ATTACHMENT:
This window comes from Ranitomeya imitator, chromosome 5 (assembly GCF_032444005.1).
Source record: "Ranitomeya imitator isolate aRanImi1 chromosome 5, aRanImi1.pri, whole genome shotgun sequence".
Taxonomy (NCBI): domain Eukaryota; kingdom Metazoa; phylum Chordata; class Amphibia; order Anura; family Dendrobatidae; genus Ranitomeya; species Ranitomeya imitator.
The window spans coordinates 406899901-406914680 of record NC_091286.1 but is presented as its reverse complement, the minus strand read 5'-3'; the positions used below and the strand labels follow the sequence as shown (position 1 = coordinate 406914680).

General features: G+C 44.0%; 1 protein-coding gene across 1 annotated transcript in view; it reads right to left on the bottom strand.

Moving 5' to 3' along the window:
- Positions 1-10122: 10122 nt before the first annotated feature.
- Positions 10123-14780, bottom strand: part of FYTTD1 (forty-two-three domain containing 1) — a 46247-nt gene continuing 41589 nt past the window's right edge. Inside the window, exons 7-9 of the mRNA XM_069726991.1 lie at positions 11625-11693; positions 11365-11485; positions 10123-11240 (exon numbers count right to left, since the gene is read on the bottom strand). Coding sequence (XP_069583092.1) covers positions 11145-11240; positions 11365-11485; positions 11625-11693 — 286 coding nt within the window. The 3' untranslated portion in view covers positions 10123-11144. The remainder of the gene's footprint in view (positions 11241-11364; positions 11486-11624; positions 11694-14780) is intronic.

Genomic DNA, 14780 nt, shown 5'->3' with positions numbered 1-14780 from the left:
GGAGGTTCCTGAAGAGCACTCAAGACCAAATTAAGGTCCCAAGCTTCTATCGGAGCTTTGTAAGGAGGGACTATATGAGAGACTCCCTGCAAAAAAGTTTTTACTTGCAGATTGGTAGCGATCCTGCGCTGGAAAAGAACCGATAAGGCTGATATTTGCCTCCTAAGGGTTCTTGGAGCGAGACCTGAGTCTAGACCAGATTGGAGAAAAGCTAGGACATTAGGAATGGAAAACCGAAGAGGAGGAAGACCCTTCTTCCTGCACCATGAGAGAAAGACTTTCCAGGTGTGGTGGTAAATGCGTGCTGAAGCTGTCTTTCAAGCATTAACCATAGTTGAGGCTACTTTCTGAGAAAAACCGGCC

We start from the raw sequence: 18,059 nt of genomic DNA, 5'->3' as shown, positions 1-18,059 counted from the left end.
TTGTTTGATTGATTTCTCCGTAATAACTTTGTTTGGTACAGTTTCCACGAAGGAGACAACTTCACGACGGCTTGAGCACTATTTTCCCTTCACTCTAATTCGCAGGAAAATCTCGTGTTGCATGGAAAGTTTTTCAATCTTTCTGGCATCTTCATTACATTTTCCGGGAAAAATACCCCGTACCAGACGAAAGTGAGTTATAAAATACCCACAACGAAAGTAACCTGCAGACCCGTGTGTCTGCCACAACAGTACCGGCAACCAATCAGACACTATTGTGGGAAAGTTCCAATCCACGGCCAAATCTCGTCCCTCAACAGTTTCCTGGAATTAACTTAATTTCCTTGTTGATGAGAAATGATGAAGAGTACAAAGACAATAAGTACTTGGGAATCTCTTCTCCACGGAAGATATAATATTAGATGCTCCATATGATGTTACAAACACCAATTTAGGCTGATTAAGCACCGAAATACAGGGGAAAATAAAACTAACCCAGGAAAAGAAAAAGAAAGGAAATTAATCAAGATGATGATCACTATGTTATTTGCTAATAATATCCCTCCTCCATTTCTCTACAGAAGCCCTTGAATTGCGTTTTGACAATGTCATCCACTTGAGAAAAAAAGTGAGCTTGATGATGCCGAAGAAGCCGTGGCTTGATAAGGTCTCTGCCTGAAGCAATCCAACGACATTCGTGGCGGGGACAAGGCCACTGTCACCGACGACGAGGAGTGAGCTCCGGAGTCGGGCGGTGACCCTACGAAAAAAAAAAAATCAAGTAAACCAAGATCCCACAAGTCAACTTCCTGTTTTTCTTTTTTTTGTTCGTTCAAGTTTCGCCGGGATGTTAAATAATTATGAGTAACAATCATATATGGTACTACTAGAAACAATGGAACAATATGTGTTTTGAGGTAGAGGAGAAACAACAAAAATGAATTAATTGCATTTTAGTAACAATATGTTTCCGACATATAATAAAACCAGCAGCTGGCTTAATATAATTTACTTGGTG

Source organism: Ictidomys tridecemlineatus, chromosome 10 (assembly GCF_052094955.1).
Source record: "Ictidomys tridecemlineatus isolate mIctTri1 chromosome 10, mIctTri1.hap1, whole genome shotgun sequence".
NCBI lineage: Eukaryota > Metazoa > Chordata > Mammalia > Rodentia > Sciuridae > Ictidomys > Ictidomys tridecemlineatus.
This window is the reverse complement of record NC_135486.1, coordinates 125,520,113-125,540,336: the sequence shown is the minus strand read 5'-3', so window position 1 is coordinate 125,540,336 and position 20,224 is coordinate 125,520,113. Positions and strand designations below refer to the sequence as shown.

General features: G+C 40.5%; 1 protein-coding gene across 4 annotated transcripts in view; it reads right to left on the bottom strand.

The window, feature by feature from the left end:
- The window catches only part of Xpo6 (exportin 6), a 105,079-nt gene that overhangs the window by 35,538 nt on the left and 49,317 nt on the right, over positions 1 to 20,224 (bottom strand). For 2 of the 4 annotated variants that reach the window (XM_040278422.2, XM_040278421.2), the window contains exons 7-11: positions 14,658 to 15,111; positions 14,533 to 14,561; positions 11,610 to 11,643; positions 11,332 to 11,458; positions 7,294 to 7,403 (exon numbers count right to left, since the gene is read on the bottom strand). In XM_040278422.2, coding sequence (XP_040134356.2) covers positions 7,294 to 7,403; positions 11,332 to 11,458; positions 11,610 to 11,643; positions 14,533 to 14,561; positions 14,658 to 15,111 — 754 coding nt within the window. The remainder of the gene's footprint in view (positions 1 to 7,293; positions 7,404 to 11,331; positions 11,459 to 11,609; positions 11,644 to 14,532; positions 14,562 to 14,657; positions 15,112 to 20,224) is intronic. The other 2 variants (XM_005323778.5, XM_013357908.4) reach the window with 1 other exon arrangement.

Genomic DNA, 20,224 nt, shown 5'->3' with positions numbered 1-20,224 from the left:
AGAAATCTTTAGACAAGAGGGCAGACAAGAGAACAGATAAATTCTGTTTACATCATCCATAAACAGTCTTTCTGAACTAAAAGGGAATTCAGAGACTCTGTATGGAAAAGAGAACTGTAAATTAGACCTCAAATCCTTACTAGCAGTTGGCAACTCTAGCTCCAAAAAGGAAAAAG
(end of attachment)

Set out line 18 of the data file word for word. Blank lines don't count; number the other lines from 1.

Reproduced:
The window, feature by feature from the left end: